Asterisk in the third world – Astricon 2010 keynote follow-up

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After listening to Mark Summer’s keynote at Astricon (hopefully soon on the Astricon web site) I think we should come back to the discussion he started. Mark talked about using Open Source in general and Asterisk in particular in third world projects as well as in emergencies in other countries. He and Inveneo help groups of people to get a better understanding of how to build network, IP and voice infrastructures. One part is of course learning and managing Asterisk.

I do believe many of us wants to help his efforts, but lack the understanding and channels to reach out. I had a very brief discussion with Mark after the keynote and promised to get back to him.

My thoughts are that if anyone from these countries try to reach us, we fail to listen and help. Could be language, could be attitude or something else. We can’t expect them to have full understanding of net etiquette, the rules of Open Source project management or how to find information themselves (in a language they might not understand fully). The climate in our mailing lists and chat rooms are not always one of understanding, especially if someone copies their english language and attitude from Miami Vice 😉

Do you have any ideas of what could be done from our community? Can we create special forums where we have a different climate, more languages and better understanding?

I also think we should copy ISOCs efforts and have a pre-astricon training/workshop for people that Inveneo locate and then invite them to Astricon, funded by grants form community or from somewhere else (since we lack an “Asterisk foundation” that could help here). I’m sure we can find resources to get them to Astricon and that we can find teachers in the community that are willing to help with this project. I would not hesitate in donating a few days myself.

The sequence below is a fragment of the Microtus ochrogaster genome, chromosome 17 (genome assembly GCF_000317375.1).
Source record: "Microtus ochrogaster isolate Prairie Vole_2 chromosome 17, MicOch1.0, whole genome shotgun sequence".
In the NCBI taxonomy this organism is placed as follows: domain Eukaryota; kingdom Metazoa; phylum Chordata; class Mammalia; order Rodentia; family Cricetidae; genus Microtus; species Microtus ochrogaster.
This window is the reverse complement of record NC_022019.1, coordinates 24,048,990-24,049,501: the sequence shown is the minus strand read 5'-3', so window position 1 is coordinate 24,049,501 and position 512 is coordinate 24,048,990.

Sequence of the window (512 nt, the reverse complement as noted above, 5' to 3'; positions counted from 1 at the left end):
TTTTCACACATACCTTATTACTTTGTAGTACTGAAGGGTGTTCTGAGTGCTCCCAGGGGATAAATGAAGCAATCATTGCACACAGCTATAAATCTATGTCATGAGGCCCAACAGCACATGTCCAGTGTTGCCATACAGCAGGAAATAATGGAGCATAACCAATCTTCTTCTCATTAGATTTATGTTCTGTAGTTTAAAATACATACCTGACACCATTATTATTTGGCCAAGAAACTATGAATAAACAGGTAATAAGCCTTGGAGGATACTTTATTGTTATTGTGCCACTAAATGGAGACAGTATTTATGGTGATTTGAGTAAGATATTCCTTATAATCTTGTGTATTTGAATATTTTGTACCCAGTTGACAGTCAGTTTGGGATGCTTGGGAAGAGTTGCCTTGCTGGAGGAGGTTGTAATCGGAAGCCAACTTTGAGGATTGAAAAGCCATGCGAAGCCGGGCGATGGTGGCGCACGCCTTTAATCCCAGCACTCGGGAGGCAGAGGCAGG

We have enormous powers in our community. If we can gather a small part of that and point it towards these people, we can change the situation for many more, just by doing what we do each day – enjoy building voice solutions and sharing our knowledge.

Let’s brainstorm for a while! The floor is open.


One thought on - Asterisk in the third world – Astricon 2010 keynote follow-up

  • I have done an OpenBTS research and try project. OpenBTS is an open
    source and open hardware based private GSM network solution that uses
    Asterisk as one of the lego blocks. (see
    ) This really is a great solution when communication has to be set
    up in case of a disaster or an emergency in an area where nothing is
    working anymore. With a small investment (solar system, battery
    pack, OpenBTS/Asterisk server, USRP hardware, Nokia 3320 phones/Sonim
    phones) you can have an easy to set up ready to go solution available
    in short time that can save lifes. The OpenBTS community is a small
    group of GSM experts for whom Asterisk is just one of the Lego blocks.
    If we reach out to them to help them out with the Asterisk issues the
    OpenBTS/Asterisk based solution will do great as a tool to safe lifes.

    btw: An Asterisk foundation as the legal vehicle for third world
    efforts isn’t such a bad idea.